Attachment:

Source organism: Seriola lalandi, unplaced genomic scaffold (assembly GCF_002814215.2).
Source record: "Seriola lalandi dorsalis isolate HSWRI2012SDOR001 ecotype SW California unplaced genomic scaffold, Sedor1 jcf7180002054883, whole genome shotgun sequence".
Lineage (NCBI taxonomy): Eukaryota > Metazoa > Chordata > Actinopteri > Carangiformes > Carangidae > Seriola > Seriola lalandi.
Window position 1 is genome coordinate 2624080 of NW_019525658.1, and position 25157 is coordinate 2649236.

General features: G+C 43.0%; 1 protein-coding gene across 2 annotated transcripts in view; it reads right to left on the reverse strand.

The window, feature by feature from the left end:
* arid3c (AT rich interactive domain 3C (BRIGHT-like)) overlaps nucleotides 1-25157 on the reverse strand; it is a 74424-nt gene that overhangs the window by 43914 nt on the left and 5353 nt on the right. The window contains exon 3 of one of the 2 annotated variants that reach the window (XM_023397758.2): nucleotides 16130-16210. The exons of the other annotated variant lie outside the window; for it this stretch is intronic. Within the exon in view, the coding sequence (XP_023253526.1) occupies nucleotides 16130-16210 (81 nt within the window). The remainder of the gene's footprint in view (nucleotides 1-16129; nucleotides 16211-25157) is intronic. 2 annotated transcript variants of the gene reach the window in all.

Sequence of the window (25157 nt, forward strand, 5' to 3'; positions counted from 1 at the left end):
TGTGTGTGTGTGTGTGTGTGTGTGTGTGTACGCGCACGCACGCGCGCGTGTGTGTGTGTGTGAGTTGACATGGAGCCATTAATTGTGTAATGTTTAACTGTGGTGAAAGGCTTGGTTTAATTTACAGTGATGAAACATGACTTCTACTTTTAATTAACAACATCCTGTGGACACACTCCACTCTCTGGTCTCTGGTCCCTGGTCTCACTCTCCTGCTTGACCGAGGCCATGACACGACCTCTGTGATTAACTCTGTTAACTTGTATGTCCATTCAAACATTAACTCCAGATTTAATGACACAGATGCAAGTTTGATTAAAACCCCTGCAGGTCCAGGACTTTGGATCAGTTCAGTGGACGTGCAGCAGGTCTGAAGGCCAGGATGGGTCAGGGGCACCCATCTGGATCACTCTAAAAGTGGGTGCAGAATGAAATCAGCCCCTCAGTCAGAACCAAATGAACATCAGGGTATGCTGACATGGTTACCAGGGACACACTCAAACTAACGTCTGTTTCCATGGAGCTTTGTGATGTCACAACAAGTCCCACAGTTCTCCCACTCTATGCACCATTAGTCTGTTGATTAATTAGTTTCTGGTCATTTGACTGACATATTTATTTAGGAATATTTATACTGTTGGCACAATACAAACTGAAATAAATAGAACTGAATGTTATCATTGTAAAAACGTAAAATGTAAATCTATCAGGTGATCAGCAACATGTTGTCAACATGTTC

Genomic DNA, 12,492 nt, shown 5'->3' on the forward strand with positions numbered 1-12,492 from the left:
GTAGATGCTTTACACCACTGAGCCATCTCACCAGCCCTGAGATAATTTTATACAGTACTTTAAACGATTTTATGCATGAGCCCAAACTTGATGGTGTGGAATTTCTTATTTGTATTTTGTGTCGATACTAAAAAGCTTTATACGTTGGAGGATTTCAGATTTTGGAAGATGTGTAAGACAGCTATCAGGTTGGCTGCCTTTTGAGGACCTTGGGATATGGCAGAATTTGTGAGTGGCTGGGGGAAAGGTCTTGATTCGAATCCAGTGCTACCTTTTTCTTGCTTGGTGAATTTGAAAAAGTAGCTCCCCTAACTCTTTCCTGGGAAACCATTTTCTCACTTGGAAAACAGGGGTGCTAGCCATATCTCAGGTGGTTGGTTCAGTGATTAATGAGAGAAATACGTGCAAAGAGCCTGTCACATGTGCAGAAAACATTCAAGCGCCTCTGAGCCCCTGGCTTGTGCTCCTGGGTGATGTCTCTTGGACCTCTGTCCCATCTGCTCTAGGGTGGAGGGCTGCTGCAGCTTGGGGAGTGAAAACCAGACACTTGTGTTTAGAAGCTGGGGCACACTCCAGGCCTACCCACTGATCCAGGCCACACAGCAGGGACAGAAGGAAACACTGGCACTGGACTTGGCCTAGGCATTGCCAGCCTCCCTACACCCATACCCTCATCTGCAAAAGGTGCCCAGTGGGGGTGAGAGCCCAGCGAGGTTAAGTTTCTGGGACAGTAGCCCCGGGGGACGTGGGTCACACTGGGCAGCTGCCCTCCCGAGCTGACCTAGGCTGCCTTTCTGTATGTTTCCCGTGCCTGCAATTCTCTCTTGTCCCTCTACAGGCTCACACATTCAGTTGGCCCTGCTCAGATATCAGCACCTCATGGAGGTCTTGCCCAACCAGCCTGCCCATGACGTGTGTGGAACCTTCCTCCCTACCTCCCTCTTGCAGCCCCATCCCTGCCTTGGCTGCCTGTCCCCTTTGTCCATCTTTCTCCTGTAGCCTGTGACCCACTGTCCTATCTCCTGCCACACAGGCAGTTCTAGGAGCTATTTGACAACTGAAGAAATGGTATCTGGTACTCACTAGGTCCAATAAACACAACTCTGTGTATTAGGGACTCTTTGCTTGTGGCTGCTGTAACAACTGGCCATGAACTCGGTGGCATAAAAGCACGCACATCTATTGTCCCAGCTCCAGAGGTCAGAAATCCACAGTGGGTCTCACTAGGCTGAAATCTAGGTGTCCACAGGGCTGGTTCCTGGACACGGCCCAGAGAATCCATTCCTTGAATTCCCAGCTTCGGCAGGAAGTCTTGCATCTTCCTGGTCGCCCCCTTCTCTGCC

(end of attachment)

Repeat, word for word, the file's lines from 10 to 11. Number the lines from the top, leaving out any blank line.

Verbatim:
Genomic DNA, 12,492 nt, shown 5'->3' on the forward strand with positions numbered 1-12,492 from the left:
GTAGATGCTTTACACCACTGAGCCATCTCACCAGCCCTGAGATAATTTTATACAGTACTTTAAACGATTTTATGCATGAGCCCAAACTTGATGGTGTGGAATTTCTTATTTGTATTTTGTGTCGATACTAAAAAGCTTTATACGTTGGAGGATTTCAGATTTTGGAAGATGTGTAAGACAGCTATCAGGTTGGCTGCCTTTTGAGGACCTTGGGATATGGCAGAATTTGTGAGTGGCTGGGGGAAAGGTCTTGATTCGAATCCAGTGCTACCTTTTTCTTGCTTGGTGAATTTGAAAAAGTAGCTCCCCTAACTCTTTCCTGGGAAACCATTTTCTCACTTGGAAAACAGGGGTGCTAGCCATATCTCAGGTGGTTGGTTCAGTGATTAATGAGAGAAATACGTGCAAAGAGCCTGTCACATGTGCAGAAAACATTCAAGCGCCTCTGAGCCCCTGGCTTGTGCTCCTGGGTGATGTCTCTTGGACCTCTGTCCCATCTGCTCTAGGGTGGAGGGCTGCTGCAGCTTGGGGAGTGAAAACCAGACACTTGTGTTTAGAAGCTGGGGCACACTCCAGGCCTACCCACTGATCCAGGCCACACAGCAGGGACAGAAGGAAACACTGGCACTGGACTTGGCCTAGGCATTGCCAGCCTCCCTACACCCATACCCTCATCTGCAAAAGGTGCCCAGTGGGGGTGAGAGCCCAGCGAGGTTAAGTTTCTGGGACAGTAGCCCCGGGGGACGTGGGTCACACTGGGCAGCTGCCCTCCCGAGCTGACCTAGGCTGCCTTTCTGTATGTTTCCCGTGCCTGCAATTCTCTCTTGTCCCTCTACAGGCTCACACATTCAGTTGGCCCTGCTCAGATATCAGCACCTCATGGAGGTCTTGCCCAACCAGCCTGCCCATGACGTGTGTGGAACCTTCCTCCCTACCTCCCTCTTGCAGCCCCATCCCTGCCTTGGCTGCCTGTCCCCTTTGTCCATCTTTCTCCTGTAGCCTGTGACCCACTGTCCTATCTCCTGCCACACAGGCAGTTCTAGGAGCTATTTGACAACTGAAGAAATGGTATCTGGTACTCACTAGGTCCAATAAACACAACTCTGTGTATTAGGGACTCTTTGCTTGTGGCTGCTGTAACAACTGGCCATGAACTCGGTGGCATAAAAGCACGCACATCTATTGTCCCAGCTCCAGAGGTCAGAAATCCACAGTGGGTCTCACTAGGCTGAAATCTAGGTGTCCACAGGGCTGGTTCCTGGACACGGCCCAGAGAATCCATTCCTTGAATTCCCAGCTTCGGCAGGAAGTCTTGCATCTTCCTGGTCGCCCCCTTCTCTGCC